Expensive decision: whether to keep Winn
By MARC TOPKIN, Times Staff Writer
© St. Petersburg Times
published July 7, 2002
ANAHEIM, Calif. -- There are plenty of ways to assess the progress Randy Winn made to go from part-time player at the start of spring training to the Rays Most Valuable Player through the first half of the season and an All-Star.
He has been a more consistent hitter. He has hit for more power. He has produced more runs. He has delivered in more clutch situations. He has become a quality leadoff man. He has become a more aggressive baserunner and base-stealer. He has improved his defense. He has made more outstanding plays. He has become stronger and shown more stamina. He has become more of a team leader.
"He's worked hard and he's improved his overall game," manager Hal McRae said.
Now the Rays have to decide how much more he can do.
Winn, 28, made just under $1-million this season and probably will jump into the $2-million to $3-million range next season. If the Rays think he can keep doing what he's doing and improving, they might consider a multiyear deal.
They've invested four years in his development since taking him from the low end of the Marlins farm system in the 1997 expansion draft, and they could prop him up as a rare success story.
Bench coach Billy Hatcher, who has been with the Rays from the start, said he is convinced there is more to come. "The scary thing is that he's still learning," Hatcher said.
But if the Rays aren't convinced that this is the real Winn, if they don't think he is going to have more seasons like this one projects to be, a .310 average, 12-15 homers, 80-plus RBIs, 30 steals, then they face a tough decision.
Word is that several teams, including the Giants and Yankees, are interested. If the Rays don't think he can do it again, they should probably trade him now, because his value may never be higher. A first-half MVP ought to be worth something.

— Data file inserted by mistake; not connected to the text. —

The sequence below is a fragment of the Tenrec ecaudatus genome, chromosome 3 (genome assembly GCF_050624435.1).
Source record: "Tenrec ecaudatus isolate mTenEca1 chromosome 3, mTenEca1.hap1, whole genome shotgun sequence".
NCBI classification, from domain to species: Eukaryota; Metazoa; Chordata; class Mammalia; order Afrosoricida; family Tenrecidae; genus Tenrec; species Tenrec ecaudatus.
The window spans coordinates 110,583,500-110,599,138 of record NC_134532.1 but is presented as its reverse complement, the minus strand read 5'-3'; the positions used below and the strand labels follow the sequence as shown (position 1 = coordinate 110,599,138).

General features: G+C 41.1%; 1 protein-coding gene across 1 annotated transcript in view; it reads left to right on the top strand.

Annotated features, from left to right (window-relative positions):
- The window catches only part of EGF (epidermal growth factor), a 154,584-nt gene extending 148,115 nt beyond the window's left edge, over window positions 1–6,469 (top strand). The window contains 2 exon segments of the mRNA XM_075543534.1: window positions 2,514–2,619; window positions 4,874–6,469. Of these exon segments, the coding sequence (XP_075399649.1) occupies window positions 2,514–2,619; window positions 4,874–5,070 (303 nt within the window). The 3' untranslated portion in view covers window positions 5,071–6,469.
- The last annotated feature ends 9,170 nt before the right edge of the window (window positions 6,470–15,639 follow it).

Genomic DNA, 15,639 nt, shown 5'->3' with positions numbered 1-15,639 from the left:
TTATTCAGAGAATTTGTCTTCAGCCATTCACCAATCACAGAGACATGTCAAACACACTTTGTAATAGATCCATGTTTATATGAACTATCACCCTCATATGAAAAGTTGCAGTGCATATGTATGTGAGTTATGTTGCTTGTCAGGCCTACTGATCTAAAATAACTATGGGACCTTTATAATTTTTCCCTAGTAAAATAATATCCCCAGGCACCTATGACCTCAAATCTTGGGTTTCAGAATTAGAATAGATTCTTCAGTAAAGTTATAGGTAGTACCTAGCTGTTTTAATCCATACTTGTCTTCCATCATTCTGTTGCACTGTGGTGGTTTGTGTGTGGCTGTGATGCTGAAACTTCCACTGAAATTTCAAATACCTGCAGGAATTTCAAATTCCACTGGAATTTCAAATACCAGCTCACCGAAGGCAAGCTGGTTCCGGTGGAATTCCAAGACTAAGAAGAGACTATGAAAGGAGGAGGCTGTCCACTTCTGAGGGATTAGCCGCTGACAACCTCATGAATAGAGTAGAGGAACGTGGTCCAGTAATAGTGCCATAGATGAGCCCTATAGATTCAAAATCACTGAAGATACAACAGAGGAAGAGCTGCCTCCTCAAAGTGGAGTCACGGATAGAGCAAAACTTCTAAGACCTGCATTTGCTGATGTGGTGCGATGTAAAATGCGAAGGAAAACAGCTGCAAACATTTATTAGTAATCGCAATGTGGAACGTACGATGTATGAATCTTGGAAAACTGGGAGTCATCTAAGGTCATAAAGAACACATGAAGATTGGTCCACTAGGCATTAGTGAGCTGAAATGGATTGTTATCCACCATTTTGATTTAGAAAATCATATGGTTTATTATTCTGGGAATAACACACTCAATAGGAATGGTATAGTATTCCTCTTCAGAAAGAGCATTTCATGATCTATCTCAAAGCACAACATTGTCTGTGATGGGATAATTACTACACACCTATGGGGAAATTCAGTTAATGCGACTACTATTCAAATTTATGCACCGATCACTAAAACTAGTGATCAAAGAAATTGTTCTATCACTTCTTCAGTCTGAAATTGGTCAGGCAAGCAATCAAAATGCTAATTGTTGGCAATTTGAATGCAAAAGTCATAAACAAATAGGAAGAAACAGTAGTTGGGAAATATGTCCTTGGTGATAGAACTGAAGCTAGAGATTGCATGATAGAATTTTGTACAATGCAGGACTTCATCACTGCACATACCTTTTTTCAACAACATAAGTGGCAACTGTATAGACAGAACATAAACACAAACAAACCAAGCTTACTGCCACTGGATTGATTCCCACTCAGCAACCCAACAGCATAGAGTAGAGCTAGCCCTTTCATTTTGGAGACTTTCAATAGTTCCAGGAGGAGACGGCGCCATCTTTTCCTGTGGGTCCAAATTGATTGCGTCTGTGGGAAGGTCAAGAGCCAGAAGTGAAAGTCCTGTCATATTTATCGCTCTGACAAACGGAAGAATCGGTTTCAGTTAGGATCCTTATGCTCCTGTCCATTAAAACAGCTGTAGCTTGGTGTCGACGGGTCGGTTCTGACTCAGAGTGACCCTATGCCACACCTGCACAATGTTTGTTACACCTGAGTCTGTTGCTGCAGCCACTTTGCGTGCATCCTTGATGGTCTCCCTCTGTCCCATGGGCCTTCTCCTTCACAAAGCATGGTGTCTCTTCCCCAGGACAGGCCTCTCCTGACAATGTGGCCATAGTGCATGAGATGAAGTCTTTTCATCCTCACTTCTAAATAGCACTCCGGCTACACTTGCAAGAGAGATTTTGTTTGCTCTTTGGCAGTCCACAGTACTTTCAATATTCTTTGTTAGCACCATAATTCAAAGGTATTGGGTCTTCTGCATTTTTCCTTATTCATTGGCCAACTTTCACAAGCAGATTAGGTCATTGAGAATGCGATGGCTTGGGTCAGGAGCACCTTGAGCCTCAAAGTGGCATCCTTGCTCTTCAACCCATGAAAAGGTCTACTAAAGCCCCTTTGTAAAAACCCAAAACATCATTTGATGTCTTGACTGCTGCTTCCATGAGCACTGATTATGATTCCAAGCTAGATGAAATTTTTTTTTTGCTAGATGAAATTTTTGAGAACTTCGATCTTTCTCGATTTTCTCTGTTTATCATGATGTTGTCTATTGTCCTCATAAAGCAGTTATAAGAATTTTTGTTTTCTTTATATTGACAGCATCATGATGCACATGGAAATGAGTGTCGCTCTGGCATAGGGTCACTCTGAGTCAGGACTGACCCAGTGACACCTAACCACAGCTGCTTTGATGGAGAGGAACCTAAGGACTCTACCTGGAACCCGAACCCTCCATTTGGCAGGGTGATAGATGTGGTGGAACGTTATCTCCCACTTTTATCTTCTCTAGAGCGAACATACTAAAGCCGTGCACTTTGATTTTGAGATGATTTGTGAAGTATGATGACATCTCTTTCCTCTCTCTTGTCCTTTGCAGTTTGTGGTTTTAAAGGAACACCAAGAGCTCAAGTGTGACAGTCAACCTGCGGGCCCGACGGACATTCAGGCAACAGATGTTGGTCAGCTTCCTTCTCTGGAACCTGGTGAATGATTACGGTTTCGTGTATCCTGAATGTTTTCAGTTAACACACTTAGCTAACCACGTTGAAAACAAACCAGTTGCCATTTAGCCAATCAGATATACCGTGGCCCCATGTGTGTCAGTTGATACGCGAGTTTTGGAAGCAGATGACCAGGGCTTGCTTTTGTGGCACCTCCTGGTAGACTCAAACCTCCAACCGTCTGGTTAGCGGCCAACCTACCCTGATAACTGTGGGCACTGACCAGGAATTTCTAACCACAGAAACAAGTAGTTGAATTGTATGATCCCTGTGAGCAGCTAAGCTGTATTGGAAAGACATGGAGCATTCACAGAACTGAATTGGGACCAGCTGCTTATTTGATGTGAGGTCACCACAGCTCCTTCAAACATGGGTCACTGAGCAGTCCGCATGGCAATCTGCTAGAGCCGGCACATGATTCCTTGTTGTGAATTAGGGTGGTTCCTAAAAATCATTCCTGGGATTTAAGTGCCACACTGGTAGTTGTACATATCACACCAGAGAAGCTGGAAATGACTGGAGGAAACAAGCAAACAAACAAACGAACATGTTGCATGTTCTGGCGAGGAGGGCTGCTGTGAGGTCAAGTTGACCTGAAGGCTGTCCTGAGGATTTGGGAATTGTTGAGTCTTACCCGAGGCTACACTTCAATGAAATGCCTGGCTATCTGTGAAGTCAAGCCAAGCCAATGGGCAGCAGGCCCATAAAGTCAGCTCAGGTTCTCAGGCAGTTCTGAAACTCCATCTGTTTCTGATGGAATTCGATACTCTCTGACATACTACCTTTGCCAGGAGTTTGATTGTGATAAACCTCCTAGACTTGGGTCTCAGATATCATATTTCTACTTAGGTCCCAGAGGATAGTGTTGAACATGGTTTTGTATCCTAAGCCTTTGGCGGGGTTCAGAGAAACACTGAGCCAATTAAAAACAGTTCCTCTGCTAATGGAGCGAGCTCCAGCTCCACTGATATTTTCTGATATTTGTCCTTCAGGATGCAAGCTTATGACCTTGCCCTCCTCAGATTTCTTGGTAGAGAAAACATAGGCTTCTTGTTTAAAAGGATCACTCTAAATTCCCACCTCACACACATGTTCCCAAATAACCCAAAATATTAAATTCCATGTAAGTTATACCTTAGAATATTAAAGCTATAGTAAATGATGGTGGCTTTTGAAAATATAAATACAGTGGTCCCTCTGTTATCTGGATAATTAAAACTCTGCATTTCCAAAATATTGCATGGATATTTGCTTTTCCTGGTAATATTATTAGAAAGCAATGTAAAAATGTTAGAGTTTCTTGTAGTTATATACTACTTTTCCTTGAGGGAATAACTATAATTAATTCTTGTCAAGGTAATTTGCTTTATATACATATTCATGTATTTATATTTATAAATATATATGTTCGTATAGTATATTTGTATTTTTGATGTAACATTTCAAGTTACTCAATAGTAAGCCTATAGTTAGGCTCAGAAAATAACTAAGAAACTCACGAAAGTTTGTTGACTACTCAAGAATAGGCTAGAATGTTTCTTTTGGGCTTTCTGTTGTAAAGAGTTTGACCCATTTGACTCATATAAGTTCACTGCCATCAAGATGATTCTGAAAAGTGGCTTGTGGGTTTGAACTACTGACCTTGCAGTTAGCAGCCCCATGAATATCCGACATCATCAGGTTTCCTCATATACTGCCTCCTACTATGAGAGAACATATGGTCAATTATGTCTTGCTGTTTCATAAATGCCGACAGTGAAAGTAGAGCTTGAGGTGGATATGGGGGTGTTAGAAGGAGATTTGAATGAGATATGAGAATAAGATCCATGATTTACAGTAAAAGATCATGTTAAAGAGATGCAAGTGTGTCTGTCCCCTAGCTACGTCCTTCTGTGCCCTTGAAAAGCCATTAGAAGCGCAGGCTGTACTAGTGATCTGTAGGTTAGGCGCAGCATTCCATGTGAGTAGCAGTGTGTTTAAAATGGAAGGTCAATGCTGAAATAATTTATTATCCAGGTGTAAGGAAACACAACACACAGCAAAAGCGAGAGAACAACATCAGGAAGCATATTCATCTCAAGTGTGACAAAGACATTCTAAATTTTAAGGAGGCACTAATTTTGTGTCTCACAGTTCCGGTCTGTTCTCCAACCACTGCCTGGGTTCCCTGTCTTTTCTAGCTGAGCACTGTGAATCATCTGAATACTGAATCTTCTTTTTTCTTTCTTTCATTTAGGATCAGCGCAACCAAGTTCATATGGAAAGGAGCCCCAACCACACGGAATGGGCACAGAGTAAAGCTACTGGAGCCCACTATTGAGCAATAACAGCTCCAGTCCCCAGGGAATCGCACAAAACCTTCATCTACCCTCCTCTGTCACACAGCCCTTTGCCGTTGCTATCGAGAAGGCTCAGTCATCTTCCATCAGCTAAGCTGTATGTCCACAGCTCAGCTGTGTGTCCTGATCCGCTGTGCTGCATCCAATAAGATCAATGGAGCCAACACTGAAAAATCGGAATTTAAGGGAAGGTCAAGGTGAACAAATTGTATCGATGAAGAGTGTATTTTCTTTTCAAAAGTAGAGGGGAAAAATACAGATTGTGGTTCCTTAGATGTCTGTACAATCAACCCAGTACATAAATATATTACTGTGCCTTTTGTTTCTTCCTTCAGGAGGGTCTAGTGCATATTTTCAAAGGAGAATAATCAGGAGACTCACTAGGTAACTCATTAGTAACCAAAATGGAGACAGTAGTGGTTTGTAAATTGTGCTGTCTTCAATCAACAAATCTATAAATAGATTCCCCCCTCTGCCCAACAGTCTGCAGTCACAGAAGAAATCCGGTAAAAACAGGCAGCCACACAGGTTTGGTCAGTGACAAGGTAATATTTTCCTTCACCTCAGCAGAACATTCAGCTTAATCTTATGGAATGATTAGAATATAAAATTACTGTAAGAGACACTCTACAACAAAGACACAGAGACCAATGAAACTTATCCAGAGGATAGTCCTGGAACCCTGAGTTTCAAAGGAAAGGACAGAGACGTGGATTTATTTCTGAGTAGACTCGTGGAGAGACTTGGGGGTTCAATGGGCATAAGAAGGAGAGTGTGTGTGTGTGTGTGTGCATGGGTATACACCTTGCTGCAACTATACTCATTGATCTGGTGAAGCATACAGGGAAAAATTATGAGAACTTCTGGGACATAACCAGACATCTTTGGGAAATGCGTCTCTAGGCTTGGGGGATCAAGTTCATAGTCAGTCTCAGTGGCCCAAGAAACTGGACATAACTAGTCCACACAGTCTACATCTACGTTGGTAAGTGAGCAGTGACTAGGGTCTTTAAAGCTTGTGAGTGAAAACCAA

NEXT MOST PLEASANT SURPRISE: Sure Wilson Alvarez made it back, Ryan Rupe won five games, Steve Cox played well and the Rule 5 draft picks (Felix Escalona, Jorge Sosa and Steve Kent) contributed.
But the move that's probably worked out best was recalling Aubrey Huff. They brought him up to add offense, and he's done it, hitting .293 with 7 homers and 17 RBIs in 35 games.
BIGGEST DISAPPOINTMENT: It would be easy to drop this on catcher Toby Hall, who was supposed to be an All-Star and ended up back in Triple A for a month; or Jason Tyner, who was supposed to be the catalyst of the offense; or Victor Zambrano, who was talked about as a future closer; or one of the other struggling young players.
But what we don't know, at least not yet, is whether they are to blame for not playing well, or if the Rays bosses are at fault for expecting too much, for overhyping them in an effort to sell their youth movement to ownership and the fans, thus putting the players in a position to fail.
The true disappointment has been the play of several of the veterans. Esteban Yan hasn't been much of a closer. Ben Grieve remains maddeningly inconsistent. Tanyon Sturtze can't win a coin flip.
But none has been as disappointing as Greg Vaughn. The theory was that he'd come into the season and play so well that he'd be traded by the end of the July. Instead, he's been so bad, the question is if he weren't on the disabled list would he still be in the lineup.
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